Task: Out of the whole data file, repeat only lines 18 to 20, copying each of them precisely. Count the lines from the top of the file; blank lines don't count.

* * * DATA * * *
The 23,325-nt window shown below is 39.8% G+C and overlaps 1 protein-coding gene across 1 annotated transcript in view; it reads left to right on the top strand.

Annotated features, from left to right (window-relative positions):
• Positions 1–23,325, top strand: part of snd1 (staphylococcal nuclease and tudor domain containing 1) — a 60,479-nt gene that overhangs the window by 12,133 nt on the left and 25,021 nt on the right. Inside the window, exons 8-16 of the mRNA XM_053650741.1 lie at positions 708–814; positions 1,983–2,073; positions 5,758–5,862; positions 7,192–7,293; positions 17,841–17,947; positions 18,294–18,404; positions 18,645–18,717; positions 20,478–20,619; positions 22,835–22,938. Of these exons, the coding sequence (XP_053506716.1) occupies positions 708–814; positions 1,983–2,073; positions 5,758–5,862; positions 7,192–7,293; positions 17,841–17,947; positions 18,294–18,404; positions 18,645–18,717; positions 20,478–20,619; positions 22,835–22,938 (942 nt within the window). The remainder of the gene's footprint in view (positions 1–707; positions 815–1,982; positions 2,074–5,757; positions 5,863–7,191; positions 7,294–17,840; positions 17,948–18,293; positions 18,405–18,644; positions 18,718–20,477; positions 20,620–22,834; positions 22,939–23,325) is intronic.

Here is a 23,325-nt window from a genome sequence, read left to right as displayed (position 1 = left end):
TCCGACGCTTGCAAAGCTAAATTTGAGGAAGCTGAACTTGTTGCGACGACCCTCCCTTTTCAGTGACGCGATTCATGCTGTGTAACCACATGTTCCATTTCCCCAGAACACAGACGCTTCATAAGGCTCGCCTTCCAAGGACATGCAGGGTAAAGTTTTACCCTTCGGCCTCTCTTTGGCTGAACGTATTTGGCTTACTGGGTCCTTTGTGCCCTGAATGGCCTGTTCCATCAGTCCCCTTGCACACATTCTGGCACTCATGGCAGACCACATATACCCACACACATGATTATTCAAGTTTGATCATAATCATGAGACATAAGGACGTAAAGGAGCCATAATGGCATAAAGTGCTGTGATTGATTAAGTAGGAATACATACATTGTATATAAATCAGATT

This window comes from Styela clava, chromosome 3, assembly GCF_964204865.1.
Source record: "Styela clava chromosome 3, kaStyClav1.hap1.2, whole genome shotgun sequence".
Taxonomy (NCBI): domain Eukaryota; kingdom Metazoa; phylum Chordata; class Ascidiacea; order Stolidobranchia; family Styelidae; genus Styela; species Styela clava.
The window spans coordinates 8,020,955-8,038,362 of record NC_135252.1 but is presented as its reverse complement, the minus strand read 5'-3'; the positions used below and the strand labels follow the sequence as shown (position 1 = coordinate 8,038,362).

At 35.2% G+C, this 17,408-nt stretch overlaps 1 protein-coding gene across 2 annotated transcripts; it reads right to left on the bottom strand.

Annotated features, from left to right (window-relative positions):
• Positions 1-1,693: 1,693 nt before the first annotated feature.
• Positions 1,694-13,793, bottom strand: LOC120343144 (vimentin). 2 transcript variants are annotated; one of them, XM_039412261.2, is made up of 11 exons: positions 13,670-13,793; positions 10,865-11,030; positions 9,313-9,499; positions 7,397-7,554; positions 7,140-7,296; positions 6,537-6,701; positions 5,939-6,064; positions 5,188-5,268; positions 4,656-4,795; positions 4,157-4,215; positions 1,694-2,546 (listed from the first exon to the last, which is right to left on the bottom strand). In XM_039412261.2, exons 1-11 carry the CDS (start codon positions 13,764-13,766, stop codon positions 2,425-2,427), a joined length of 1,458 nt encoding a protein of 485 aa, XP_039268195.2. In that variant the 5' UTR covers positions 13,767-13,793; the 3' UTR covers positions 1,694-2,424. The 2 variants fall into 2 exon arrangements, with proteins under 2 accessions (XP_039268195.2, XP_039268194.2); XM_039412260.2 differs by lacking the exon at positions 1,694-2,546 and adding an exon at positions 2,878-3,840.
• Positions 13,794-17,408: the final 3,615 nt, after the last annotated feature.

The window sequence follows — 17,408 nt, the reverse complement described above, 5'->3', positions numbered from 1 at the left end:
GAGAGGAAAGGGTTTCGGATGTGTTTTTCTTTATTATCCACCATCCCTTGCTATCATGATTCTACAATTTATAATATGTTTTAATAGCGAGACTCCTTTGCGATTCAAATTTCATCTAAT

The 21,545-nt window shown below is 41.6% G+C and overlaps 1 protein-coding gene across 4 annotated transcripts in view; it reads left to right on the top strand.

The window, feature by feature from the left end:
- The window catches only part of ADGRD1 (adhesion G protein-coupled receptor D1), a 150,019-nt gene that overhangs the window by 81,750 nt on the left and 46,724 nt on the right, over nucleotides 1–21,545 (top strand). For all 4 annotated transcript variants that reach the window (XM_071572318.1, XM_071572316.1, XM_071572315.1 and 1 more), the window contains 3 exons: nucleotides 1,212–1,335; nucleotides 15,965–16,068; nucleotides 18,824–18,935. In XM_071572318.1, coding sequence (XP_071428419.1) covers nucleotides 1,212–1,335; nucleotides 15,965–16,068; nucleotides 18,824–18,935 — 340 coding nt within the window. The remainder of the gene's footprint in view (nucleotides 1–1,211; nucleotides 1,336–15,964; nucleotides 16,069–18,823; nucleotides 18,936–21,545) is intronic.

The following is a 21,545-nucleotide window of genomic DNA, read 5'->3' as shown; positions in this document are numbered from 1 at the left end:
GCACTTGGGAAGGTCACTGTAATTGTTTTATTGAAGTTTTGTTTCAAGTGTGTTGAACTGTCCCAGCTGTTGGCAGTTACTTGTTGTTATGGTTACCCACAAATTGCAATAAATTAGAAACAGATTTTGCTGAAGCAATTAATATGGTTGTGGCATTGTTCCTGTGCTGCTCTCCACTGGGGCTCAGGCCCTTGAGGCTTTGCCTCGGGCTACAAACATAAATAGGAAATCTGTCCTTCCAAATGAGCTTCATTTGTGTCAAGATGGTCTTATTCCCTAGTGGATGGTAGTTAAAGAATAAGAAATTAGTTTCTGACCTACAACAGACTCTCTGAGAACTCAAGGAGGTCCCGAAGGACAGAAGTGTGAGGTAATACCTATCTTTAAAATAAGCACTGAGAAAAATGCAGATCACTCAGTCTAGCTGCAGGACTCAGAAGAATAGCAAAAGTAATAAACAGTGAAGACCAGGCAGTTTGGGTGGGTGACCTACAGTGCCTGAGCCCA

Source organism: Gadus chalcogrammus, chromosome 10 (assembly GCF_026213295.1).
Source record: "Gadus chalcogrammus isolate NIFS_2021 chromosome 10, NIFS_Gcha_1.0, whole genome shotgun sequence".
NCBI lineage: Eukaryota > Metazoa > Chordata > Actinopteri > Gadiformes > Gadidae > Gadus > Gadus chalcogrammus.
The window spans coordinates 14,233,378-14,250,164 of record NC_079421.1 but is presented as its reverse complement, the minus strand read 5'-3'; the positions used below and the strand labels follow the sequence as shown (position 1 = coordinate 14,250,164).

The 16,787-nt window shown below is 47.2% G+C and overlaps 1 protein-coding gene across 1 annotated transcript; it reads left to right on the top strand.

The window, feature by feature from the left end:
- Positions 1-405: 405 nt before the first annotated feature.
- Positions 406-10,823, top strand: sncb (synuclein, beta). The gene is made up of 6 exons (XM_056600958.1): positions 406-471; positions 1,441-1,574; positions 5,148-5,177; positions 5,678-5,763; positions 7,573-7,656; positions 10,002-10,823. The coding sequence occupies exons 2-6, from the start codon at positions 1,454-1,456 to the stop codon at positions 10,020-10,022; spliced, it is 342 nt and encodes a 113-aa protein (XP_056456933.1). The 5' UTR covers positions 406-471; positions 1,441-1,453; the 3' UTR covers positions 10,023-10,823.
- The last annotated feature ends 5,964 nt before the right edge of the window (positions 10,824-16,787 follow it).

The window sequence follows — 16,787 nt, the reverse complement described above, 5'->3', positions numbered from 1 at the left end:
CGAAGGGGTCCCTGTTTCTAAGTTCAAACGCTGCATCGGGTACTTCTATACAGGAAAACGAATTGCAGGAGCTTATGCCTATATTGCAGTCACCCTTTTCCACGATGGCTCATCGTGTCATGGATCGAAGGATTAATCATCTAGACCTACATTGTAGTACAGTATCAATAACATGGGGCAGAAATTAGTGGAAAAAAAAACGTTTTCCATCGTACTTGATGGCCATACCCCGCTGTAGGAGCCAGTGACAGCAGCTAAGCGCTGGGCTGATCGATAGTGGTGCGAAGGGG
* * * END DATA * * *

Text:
The window, feature by feature from the left end:
- The window catches only part of ADGRD1 (adhesion G protein-coupled receptor D1), a 150,019-nt gene that overhangs the window by 81,750 nt on the left and 46,724 nt on the right, over nucleotides 1–21,545 (top strand). For all 4 annotated transcript variants that reach the window (XM_071572318.1, XM_071572316.1, XM_071572315.1 and 1 more), the window contains 3 exons: nucleotides 1,212–1,335; nucleotides 15,965–16,068; nucleotides 18,824–18,935. In XM_071572318.1, coding sequence (XP_071428419.1) covers nucleotides 1,212–1,335; nucleotides 15,965–16,068; nucleotides 18,824–18,935 — 340 coding nt within the window. The remainder of the gene's footprint in view (nucleotides 1–1,211; nucleotides 1,336–15,964; nucleotides 16,069–18,823; nucleotides 18,936–21,545) is intronic.

The following is a 21,545-nucleotide window of genomic DNA, read 5'->3' as shown; positions in this document are numbered from 1 at the left end: